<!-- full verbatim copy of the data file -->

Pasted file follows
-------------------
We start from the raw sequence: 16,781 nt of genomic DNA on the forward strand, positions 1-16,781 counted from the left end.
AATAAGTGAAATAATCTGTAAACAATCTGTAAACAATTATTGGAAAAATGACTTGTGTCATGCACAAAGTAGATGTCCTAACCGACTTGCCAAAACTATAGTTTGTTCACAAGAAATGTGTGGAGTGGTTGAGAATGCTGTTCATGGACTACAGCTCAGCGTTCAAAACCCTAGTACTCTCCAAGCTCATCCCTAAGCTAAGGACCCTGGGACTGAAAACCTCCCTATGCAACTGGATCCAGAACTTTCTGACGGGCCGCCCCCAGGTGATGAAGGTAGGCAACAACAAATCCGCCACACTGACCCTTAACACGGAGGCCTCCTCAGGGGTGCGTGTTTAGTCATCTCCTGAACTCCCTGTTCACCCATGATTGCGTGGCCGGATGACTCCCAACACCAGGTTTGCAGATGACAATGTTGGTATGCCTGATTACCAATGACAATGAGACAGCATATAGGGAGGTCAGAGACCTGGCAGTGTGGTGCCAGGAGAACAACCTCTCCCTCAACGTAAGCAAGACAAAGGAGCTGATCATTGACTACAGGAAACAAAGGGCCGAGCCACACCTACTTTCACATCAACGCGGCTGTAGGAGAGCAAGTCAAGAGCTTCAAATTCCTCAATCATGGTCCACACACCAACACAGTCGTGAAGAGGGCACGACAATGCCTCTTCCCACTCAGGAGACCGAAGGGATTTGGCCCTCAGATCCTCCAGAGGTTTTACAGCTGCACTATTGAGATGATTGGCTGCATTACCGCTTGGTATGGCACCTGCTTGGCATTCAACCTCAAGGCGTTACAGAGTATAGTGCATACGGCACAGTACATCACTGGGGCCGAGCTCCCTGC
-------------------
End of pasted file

We start from the raw sequence: 16,781 nt of genomic DNA on the forward strand, positions 1-16,781 counted from the left end.
AATAAGTGAAATAATCTGTAAACAATCTGTAAACAATTATTGGAAAAATGACTTGTGTCATGCACAAAGTAGATGTCCTAACCGACTTGCCAAAACTATAGTTTGTTCACAAGAAATGTGTGGAGTGGTTGAGAATGCTGTTCATGGACTACAGCTCAGCGTTCAAAACCCTAGTACTCTCCAAGCTCATCCCTAAGCTAAGGACCCTGGGACTGAAAACCTCCCTATGCAACTGGATCCAGAACTTTCTGACGGGCCGCCCCCAGGTGATGAAGGTAGGCAACAACAAATCCGCCACACTGACCCTTAACACGGAGGCCTCCTCAGGGGTGCGTGTTTAGTCATCTCCTGAACTCCCTGTTCACCCATGATTGCGTGGCCGGATGACTCCCAACACCAGGTTTGCAGATGACAATGTTGGTATGCCTGATTACCAATGACAATGAGACAGCATATAGGGAGGTCAGAGACCTGGCAGTGTGGTGCCAGGAGAACAACCTCTCCCTCAACGTAAGCAAGACAAAGGAGCTGATCATTGACTACAGGAAACAAAGGGCCGAGCCACACCTACTTTCACATCAACGCGGCTGTAGGAGAGCAAGTCAAGAGCTTCAAATTCCTCAATCATGGTCCACACACCAACACAGTCGTGAAGAGGGCACGACAATGCCTCTTCCCACTCAGGAGACCGAAGGGATTTGGCCCTCAGATCCTCCAGAGGTTTTACAGCTGCACTATTGAGATGATTGGCTGCATTACCGCTTGGTATGGCACCTGCTTGGCATTCAACCTCAAGGCGTTACAGAGTATAGTGCATACGGCACAGTACATCACTGGGGCCGAGCTCCCTGC